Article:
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Little league injury

14-year-old Leonard Harrison IV had been playing first base during an all-star practice in Lake Elsinore. His webbing blew out and he was walking to the third-base dugout to get a replacement glove.

As Leonard was passing behind the pitcher’s mound, he noticed the coach, who was pitching, was about to throw to a batter.

According to his lawsuit, Leonard yelled at the coach, and the coach assured him of his safety, so he proceeded toward the dugout.



Leonard was between third base and home plate when the coach threw a pitch and the batter hit a line drive that smashed Leonard in the temple, causing a fractured skull and permanent injuries.

Does Leonard have a suit against his coach and Little League? Of course he does. Anyone can sue, but does he have a winning case?



SPORTING INJURIES

If this sounds familiar, it is, because the Law Review has analyzed the rights and liabilities of the parties (law school talk) when a participant in a sporting event is injured.

We have discussed baseball injuries, skier collisions, flag football injuries, horse jumping incidents, bicycle races, rock climbing falls and collisions with padded ski lift towers.

In practically every case, the court has ruled against the injured athlete, finding that the party who voluntarily engaged in the sport or activity with inherent risks “assumed the risk” of injury. The policy behind such rulings is to foster participation in sports without fear of litigation, i.e., keep the lawyers out of it – an admirable goal (There goes my kid’s college fund).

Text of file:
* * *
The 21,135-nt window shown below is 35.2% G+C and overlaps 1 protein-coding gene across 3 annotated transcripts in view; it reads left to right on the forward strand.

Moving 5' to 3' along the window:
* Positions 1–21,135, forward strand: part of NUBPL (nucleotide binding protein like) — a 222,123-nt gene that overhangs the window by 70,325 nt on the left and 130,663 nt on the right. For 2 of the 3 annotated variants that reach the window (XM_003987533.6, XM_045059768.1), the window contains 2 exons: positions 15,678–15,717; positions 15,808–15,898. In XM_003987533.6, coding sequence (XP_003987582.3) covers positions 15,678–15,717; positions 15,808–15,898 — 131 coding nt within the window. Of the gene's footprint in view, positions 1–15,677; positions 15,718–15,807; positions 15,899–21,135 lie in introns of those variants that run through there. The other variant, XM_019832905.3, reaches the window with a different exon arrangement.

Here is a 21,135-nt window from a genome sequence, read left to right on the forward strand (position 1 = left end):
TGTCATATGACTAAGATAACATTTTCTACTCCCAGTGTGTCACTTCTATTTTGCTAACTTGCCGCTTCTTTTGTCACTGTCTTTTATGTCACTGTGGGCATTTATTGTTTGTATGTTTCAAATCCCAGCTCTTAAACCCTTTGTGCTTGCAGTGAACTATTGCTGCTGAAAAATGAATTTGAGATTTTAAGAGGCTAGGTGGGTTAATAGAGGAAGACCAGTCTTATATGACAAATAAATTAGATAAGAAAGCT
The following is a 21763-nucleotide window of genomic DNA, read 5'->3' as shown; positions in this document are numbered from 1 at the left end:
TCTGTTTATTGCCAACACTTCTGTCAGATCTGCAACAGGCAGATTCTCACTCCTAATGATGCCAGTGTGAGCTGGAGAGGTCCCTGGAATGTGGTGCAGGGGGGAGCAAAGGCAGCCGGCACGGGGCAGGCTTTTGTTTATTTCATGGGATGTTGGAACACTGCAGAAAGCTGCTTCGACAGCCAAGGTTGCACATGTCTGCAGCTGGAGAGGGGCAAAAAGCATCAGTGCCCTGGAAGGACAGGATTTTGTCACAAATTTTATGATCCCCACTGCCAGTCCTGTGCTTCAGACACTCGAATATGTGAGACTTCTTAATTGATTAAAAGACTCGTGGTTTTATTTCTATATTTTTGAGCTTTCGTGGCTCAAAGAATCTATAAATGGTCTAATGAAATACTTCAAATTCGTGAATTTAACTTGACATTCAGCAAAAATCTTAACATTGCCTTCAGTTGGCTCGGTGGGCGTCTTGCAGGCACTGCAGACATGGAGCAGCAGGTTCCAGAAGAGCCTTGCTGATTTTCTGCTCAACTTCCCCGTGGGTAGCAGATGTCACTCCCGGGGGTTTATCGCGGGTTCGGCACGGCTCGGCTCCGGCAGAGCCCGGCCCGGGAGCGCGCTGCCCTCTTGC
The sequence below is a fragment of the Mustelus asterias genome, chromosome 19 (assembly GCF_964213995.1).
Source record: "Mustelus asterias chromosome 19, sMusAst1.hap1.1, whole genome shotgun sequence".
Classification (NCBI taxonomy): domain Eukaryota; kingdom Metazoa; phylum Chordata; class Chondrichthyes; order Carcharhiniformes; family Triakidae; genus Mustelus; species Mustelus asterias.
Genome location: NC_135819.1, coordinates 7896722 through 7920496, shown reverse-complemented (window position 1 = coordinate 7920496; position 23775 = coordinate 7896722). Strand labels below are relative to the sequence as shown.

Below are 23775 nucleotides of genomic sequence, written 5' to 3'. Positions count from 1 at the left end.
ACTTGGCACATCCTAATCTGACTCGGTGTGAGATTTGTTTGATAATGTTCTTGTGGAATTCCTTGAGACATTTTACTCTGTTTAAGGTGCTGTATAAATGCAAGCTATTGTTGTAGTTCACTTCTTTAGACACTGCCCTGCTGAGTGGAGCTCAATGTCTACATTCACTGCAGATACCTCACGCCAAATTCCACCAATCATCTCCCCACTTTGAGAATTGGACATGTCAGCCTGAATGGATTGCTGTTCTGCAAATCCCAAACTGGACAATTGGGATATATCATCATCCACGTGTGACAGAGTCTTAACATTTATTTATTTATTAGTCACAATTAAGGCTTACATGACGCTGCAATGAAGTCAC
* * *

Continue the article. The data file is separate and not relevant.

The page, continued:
The court cases consistently hold that instructors and sponsors of sporting events must not increase the risks to a participant over and above those inherent in the sport.

The instructor, in this case the coach, is not an insurer of the player’s safety, but on the other hand may not increase his chance of injury. That was the legal issue in Leonard Harrison’s Superior Court case in Riverside County.

Leonard lost.

The judge’s ruling undoubtedly will be appealed, if for no other reason than the California Supreme Court will soon be ruling on a key sports injury case – a swimming relay race where a coach insisted a student (supposedly without training) dive into the shallow end of the school racing pool.

The swimmer broke her neck. The Court of Appeal found that diving into a shallow pool is an integral part of swimming. She assumed the risk

We will let you know how the Supreme Court handles the swimming pool case and finesses this fine-line area of the law.

Jim Porter is an attorney with Porter-Simon, with offices in Truckee, South Lake Tahoe and Reno.


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